Thursday, January 23, 2020
Causes Of The Civil War :: American America History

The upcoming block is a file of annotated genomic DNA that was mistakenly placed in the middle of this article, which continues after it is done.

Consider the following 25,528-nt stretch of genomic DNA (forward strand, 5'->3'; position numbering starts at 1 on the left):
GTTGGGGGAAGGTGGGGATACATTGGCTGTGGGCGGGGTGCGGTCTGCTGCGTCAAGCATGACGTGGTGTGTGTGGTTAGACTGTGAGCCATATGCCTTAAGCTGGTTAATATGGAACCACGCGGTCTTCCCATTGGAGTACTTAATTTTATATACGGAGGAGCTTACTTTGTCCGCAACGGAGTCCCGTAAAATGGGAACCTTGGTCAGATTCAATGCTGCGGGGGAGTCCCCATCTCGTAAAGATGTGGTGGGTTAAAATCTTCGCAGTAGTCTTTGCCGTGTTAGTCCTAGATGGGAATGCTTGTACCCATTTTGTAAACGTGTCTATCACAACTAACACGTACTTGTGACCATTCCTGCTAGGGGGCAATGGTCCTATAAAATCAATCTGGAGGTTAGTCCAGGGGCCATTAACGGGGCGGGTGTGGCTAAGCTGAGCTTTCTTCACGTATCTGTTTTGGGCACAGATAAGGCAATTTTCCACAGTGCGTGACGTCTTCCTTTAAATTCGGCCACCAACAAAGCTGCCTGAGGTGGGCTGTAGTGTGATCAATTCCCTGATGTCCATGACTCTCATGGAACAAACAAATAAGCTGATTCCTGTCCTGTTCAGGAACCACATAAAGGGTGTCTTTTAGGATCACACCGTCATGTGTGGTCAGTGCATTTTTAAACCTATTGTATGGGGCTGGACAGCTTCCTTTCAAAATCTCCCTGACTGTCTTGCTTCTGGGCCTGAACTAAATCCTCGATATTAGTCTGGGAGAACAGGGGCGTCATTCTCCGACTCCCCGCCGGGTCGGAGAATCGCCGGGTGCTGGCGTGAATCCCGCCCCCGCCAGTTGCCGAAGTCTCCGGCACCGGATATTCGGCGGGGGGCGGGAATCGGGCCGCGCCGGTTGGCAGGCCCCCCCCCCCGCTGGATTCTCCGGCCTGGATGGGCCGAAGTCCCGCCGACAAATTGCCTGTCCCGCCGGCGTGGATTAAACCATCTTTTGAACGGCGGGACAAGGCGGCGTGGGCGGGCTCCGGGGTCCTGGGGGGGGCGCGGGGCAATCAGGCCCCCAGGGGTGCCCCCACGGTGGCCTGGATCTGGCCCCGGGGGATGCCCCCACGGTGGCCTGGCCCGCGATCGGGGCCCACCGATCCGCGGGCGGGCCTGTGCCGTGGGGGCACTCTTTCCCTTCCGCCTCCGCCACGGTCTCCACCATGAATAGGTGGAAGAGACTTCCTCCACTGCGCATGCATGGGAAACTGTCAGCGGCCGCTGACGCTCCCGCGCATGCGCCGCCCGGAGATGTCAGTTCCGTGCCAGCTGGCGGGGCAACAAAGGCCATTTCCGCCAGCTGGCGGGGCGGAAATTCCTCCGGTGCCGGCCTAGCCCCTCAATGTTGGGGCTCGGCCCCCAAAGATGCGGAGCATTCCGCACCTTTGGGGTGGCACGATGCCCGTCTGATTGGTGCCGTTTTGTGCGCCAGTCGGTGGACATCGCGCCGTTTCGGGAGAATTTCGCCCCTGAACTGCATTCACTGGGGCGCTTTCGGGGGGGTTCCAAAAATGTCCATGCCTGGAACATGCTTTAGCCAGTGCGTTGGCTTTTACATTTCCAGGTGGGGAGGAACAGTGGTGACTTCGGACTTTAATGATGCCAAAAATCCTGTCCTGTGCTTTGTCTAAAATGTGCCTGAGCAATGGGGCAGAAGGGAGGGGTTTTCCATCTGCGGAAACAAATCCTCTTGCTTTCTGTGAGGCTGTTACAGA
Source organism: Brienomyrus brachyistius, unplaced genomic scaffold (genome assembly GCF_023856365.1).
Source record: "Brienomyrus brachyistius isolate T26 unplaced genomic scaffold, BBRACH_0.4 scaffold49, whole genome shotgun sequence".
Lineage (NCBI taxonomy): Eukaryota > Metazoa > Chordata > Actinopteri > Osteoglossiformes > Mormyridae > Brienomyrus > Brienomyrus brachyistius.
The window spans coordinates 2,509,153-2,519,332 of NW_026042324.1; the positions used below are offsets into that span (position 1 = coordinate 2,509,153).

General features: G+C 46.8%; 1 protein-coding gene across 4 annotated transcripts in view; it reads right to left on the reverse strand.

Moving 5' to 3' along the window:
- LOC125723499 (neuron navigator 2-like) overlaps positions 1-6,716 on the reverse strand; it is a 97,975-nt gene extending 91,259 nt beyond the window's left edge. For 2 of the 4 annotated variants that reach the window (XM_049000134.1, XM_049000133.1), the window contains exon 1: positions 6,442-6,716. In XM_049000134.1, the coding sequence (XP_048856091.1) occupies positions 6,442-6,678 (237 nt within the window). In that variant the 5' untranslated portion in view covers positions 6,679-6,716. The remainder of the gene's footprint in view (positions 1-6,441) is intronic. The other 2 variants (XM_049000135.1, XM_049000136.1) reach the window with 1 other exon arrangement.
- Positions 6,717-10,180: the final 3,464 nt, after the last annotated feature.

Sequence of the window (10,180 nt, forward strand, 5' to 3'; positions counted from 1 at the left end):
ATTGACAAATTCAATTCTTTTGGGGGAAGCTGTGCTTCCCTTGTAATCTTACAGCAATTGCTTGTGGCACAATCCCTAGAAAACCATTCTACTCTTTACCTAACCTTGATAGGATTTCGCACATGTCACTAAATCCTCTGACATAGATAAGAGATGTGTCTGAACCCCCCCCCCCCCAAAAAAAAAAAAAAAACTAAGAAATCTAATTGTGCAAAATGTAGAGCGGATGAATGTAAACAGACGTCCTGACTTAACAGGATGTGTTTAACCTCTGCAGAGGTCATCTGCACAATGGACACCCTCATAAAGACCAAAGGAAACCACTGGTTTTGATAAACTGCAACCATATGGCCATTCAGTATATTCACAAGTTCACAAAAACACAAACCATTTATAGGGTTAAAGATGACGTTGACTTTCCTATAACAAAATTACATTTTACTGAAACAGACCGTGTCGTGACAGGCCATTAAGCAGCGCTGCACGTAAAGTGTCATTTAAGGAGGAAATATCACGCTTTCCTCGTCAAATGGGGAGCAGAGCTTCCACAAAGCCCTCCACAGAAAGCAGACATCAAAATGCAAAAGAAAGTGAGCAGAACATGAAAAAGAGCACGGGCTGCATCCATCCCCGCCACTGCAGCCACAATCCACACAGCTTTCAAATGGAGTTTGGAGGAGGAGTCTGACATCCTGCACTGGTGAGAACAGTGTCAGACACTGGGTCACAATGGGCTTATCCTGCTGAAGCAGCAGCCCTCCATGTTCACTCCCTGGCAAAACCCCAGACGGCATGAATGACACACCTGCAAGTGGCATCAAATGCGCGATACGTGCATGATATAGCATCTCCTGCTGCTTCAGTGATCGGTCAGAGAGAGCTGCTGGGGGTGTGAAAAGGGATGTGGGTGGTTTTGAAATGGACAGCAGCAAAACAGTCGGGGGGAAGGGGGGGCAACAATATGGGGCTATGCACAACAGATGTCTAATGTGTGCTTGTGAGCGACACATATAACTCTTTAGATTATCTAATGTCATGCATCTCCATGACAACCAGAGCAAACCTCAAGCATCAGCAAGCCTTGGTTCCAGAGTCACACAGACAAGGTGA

Causes Of The Civil War The South, which was known as the Confederate States of America, seceded from the North, which was also known as the Union, for many different reasons. The reason they wanted to succeed was because there was four decades of great sectional conflict between the two. Between the North and South there were deep economic, social, and political differences. The South wanted to become an independent nation. There were many reasons why the South wanted to succeed but the main reason had to do with the North's view on slavery. All of this was basically a different interpretation of the United States Constitution on both sides. In the end all of these disagreements on both sides led to the Civil War, in which the North won. There were a few reasons other then the slavery issue, that the South disagreed on and that persuaded them to succeed from the Union. Basically the North favored a loose interpretation of the United States Constitution. They wanted to grant the federal government increased powers. The South wanted to reserve all undefined powers to the individual states. The North also wanted internal improvements sponsored by the federal government. This was more roads, railroads, and canals. The South, on the other hand, did not want these projects to be done at all. Also the North wanted to develop a tariff. With a high tariff, it protected the Northern manufacturer. It was bad for the South because a high tariff would not let the south trade its cotton for foreign goods. The North also wanted a good banking and currency system and federal subsidies for shipping and internal improvements. The South felt these were discriminatory and that they favored Northern commercial interests. Now the main reason for the South's secession was the Slavery issue. Basically the South wanted and needed it and the North did not want it at all. The South was going to do anything they could to keep it. This was the issue that overshadowed all others. At this time the labor force in the South had about 4 million slaves. These slaves were very valuable to the slaveholding planter class. They were a huge investment to Southerners and if taken away, could mean massive losses to everyone. Slaves were used in the South as helpers in the fields in the cultivation of tobacco, rice, and indigo, as well as many other jobs.